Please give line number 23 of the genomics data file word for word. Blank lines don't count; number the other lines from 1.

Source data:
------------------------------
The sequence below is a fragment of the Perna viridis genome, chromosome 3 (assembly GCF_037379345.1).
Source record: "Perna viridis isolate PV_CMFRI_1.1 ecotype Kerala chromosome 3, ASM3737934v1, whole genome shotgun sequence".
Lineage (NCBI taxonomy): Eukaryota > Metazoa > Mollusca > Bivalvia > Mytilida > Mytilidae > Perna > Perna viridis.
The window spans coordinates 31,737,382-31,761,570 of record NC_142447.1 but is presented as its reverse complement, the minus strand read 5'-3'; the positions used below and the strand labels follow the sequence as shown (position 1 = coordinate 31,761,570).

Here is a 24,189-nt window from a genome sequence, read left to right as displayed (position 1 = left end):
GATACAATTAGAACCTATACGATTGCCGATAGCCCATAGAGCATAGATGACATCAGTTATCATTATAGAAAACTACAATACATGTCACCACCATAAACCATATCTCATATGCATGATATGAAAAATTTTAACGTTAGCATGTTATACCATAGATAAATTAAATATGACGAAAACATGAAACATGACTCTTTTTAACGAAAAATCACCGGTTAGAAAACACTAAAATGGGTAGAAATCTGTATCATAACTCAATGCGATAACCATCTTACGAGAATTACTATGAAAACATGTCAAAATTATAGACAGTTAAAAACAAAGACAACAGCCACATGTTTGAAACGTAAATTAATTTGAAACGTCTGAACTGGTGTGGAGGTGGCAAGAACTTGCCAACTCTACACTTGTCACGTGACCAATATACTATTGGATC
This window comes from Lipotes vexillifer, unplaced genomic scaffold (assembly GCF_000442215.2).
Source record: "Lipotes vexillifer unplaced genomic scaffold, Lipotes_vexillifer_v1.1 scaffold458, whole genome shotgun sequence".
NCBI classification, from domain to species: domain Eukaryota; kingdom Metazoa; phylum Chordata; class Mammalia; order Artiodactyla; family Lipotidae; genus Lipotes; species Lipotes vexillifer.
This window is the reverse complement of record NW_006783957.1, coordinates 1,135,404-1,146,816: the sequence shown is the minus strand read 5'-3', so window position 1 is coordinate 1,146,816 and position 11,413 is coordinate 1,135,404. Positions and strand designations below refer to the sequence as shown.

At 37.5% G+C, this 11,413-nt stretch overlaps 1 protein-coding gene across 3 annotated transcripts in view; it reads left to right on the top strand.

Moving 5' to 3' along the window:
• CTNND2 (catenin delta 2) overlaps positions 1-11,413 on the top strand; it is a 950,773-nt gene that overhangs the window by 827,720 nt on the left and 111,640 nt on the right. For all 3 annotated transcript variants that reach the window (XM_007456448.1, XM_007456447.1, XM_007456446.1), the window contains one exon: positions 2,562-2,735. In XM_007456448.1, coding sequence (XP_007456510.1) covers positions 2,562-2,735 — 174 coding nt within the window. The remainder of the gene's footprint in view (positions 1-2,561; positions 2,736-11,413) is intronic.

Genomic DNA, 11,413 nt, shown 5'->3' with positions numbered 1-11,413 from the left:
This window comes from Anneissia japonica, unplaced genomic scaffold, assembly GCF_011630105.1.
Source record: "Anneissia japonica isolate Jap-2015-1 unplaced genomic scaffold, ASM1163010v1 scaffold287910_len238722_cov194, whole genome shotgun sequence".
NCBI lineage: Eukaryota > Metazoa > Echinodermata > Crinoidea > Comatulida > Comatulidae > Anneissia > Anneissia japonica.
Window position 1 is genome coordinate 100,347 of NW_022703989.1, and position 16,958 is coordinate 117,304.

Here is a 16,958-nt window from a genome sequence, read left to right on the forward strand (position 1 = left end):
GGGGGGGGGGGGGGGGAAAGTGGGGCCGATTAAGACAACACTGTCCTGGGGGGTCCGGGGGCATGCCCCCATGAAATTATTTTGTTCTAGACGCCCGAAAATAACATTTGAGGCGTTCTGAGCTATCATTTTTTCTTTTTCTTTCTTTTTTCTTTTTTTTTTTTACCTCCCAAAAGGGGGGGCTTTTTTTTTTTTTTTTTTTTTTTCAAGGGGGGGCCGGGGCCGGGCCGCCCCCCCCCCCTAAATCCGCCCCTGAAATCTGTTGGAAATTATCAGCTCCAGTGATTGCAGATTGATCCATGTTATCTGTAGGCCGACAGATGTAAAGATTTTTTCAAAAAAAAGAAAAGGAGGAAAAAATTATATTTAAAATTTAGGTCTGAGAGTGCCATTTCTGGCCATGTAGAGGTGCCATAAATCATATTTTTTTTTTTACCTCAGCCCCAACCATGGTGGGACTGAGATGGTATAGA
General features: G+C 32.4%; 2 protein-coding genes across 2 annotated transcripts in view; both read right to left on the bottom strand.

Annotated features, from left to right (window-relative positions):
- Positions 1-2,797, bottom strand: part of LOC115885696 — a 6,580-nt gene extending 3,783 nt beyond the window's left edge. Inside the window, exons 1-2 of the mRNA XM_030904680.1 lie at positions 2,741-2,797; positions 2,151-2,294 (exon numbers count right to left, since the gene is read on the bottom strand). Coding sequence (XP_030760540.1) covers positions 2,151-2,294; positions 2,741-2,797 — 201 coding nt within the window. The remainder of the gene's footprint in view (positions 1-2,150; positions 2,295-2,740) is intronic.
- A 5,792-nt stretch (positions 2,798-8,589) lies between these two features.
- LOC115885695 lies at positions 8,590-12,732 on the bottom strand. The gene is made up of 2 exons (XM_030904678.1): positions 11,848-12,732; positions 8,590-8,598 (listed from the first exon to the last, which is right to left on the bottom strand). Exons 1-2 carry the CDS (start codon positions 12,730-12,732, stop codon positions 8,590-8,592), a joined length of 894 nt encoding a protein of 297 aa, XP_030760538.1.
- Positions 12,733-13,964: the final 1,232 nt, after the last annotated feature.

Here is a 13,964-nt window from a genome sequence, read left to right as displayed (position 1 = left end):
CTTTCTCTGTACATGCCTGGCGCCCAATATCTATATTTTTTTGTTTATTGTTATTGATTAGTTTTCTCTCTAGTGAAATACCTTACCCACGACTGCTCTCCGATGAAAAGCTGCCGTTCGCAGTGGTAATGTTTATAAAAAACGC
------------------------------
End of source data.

- Positions 1-2,797, bottom strand: part of LOC115885696 — a 6,580-nt gene extending 3,783 nt beyond the window's left edge. Inside the window, exons 1-2 of the mRNA XM_030904680.1 lie at positions 2,741-2,797; positions 2,151-2,294 (exon numbers count right to left, since the gene is read on the bottom strand). Coding sequence (XP_030760540.1) covers positions 2,151-2,294; positions 2,741-2,797 — 201 coding nt within the window. The remainder of the gene's footprint in view (positions 1-2,150; positions 2,295-2,740) is intronic.